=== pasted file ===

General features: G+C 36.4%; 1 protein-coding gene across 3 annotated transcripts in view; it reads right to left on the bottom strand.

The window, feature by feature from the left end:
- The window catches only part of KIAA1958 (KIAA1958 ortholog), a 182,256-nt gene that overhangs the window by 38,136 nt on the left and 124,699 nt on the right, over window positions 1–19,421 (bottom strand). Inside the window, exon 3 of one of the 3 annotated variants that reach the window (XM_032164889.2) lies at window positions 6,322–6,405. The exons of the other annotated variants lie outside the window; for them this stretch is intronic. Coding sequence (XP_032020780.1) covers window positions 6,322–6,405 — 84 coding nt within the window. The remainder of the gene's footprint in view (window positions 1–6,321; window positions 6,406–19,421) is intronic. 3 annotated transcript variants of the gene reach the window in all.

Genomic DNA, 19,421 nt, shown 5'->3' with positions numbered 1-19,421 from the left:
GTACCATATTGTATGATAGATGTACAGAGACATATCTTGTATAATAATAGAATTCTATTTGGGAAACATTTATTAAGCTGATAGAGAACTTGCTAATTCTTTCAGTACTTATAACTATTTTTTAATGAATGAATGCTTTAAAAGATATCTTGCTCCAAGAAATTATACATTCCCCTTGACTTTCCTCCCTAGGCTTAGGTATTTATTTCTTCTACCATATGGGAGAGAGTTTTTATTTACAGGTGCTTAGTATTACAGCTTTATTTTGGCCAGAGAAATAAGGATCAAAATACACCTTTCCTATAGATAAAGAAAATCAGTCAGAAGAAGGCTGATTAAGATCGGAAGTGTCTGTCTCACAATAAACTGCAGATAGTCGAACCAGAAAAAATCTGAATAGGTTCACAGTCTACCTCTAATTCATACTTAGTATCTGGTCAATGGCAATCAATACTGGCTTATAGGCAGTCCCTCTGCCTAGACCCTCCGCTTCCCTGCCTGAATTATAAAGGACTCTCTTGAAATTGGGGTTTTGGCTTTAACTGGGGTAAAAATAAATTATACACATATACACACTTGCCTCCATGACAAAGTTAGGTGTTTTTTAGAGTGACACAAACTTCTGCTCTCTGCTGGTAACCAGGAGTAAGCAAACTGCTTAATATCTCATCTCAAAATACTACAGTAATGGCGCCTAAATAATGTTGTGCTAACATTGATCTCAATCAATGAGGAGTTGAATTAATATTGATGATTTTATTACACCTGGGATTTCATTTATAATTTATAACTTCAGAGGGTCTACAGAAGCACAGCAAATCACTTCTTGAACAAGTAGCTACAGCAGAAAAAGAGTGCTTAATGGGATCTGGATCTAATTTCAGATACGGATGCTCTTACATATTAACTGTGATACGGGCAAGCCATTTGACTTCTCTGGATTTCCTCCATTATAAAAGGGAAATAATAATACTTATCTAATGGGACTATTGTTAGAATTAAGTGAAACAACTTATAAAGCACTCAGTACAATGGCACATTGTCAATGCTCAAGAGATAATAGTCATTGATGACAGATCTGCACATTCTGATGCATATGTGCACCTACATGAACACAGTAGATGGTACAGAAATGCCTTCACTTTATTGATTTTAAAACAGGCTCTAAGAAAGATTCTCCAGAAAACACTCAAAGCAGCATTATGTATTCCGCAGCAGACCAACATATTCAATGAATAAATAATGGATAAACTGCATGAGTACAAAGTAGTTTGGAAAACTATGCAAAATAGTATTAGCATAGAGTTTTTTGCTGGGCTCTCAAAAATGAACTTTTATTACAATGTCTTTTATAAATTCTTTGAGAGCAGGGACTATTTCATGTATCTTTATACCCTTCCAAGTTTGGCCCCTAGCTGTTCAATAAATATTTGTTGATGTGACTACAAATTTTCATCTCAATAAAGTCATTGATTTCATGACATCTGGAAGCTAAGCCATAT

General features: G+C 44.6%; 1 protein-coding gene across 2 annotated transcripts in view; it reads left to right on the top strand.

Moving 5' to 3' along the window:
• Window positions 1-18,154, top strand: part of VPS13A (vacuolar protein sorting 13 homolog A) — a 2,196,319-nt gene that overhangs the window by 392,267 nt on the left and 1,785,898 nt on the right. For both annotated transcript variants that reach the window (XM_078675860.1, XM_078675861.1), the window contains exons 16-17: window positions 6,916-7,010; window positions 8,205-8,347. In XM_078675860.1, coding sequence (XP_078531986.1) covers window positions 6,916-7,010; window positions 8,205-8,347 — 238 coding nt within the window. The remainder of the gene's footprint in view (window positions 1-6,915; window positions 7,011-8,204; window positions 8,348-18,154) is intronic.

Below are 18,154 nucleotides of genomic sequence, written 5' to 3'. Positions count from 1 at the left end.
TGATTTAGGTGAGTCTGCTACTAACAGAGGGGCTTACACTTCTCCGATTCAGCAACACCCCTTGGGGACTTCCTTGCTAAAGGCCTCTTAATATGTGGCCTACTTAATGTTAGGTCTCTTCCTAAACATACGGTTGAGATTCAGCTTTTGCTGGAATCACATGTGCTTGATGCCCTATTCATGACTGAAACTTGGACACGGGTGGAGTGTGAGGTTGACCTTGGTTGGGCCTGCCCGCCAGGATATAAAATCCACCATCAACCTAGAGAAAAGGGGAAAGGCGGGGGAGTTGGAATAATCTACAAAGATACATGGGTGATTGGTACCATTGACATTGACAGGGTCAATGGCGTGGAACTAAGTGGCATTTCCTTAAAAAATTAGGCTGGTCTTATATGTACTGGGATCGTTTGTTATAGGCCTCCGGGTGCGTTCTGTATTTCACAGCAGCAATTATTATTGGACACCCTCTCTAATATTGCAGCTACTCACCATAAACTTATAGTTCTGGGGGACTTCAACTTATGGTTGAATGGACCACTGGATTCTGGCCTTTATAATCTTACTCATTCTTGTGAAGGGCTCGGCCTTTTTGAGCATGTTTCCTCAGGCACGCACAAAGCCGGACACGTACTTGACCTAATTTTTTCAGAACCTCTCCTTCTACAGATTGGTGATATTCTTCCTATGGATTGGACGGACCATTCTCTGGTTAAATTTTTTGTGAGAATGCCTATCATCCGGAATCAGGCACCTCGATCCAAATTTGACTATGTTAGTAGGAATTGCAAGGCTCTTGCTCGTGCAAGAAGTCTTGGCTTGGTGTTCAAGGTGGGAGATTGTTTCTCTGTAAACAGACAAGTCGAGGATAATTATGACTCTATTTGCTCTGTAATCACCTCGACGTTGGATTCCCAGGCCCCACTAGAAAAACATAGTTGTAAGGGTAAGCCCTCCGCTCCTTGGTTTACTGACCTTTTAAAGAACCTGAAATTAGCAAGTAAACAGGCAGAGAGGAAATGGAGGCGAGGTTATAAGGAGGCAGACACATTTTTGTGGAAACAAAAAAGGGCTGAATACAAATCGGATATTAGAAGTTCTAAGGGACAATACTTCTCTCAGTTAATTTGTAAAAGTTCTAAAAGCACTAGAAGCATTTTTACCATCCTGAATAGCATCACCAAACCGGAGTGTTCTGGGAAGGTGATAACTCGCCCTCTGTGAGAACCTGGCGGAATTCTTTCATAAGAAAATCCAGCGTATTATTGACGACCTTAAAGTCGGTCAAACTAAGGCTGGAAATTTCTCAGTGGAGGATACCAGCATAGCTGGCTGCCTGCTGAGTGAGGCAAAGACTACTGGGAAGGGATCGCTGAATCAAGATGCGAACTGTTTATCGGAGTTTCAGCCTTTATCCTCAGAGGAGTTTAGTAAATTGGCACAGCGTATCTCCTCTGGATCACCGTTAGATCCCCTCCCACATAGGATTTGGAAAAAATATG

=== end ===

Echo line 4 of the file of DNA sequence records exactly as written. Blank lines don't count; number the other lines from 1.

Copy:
Genomic DNA, 19,421 nt, shown 5'->3' with positions numbered 1-19,421 from the left: